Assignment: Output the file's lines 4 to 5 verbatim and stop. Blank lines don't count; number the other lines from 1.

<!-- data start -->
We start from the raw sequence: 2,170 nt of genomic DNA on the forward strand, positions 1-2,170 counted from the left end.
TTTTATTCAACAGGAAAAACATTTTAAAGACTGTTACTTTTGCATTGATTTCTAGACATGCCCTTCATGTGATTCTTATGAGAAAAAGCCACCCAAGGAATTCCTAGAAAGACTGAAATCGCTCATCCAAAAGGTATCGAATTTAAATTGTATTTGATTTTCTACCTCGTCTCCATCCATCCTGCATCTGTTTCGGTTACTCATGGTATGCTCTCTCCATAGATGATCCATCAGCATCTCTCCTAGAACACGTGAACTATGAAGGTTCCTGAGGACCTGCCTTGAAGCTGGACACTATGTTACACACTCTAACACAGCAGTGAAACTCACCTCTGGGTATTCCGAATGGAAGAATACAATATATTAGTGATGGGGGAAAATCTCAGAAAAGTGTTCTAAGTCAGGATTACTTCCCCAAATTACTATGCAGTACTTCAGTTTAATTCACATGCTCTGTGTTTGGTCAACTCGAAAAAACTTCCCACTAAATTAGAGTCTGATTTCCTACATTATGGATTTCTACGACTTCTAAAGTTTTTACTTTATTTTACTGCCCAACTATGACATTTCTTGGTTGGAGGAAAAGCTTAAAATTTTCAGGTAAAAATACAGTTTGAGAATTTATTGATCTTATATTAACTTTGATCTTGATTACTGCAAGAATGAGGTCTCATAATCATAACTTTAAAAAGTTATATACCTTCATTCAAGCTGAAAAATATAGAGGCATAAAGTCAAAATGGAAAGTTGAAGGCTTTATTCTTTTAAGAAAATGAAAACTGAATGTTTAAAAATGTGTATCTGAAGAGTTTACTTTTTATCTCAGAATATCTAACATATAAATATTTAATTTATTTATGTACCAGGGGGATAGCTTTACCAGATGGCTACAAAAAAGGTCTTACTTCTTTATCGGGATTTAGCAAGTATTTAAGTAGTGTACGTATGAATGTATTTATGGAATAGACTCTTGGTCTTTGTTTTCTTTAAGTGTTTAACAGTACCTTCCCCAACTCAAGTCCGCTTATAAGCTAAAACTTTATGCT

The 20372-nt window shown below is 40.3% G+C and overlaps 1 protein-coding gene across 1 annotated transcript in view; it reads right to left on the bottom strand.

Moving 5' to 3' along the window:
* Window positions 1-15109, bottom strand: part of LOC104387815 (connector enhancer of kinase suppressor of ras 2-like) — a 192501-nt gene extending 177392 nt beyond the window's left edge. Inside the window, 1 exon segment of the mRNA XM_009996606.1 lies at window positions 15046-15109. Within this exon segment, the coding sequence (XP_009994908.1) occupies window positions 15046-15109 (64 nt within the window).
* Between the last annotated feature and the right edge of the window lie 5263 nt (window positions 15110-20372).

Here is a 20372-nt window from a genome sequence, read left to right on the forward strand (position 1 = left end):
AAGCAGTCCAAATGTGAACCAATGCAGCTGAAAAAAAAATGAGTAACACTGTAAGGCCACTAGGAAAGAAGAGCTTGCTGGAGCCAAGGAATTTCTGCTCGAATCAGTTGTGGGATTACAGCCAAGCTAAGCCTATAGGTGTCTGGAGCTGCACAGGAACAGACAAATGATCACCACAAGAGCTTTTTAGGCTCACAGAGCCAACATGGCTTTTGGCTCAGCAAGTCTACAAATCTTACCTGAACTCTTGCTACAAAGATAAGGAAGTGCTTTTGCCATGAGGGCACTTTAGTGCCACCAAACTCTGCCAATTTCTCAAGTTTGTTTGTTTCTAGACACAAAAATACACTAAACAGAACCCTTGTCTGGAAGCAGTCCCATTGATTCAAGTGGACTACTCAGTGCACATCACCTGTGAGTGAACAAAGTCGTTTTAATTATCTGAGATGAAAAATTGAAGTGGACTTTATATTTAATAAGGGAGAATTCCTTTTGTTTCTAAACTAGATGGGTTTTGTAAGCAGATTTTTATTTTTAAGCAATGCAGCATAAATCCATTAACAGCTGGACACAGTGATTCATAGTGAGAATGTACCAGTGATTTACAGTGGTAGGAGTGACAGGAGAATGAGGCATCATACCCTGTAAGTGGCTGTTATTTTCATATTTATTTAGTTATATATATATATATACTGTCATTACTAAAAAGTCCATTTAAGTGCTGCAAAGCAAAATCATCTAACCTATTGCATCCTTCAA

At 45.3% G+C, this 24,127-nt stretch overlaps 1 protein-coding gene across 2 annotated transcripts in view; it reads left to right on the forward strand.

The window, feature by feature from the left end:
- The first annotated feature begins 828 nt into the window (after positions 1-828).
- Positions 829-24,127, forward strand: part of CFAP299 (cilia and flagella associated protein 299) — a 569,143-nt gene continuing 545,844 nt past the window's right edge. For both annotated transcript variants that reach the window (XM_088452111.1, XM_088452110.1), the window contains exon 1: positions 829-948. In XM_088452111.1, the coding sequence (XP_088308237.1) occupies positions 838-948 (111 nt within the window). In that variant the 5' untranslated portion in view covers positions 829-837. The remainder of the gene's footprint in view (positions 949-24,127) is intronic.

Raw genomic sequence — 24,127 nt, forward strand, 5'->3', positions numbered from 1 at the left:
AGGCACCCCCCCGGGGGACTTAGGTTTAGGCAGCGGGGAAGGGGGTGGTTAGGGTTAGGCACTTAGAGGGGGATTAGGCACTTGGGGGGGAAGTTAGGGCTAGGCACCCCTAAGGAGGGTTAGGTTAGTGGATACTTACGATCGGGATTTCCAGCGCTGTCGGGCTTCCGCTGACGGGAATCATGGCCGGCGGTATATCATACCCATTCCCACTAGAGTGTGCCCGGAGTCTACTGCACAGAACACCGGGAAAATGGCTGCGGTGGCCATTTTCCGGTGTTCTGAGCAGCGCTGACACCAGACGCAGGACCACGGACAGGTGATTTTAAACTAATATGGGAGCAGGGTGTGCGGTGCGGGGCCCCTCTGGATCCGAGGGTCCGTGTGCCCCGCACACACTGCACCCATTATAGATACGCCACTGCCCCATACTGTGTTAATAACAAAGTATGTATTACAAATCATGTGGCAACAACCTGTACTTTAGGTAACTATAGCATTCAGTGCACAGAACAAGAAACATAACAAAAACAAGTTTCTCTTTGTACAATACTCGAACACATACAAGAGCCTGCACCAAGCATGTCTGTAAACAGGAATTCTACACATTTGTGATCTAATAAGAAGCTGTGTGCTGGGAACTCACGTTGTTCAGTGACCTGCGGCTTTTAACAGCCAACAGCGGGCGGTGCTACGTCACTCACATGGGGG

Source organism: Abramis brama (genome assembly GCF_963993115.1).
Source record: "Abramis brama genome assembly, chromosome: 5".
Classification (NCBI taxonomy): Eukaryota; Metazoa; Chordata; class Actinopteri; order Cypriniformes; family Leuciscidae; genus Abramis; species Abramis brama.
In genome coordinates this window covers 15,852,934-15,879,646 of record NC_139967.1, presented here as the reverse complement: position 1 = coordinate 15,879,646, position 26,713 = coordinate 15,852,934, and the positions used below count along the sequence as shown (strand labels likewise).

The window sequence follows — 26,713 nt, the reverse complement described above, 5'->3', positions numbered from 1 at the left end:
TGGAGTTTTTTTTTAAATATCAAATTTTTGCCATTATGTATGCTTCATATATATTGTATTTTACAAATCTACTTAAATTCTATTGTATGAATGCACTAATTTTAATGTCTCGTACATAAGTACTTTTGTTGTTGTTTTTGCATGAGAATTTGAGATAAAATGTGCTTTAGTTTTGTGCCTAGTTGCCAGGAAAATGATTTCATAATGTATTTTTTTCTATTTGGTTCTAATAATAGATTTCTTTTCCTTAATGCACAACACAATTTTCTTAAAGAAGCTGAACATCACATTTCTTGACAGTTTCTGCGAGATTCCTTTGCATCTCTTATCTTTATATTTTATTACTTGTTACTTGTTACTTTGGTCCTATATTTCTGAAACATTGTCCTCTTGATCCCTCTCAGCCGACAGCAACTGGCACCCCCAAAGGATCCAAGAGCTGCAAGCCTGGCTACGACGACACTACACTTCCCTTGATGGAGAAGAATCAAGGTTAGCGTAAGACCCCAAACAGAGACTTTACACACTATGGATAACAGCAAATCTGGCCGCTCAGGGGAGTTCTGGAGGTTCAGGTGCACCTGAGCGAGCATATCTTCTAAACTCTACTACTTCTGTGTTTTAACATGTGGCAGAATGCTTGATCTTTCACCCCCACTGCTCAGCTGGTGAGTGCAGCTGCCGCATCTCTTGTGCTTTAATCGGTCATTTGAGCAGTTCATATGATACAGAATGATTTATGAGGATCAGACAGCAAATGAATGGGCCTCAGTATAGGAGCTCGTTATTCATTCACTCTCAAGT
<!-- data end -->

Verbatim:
Moving 5' to 3' along the window:
* Window positions 1-15109, bottom strand: part of LOC104387815 (connector enhancer of kinase suppressor of ras 2-like) — a 192501-nt gene extending 177392 nt beyond the window's left edge. Inside the window, 1 exon segment of the mRNA XM_009996606.1 lies at window positions 15046-15109. Within this exon segment, the coding sequence (XP_009994908.1) occupies window positions 15046-15109 (64 nt within the window).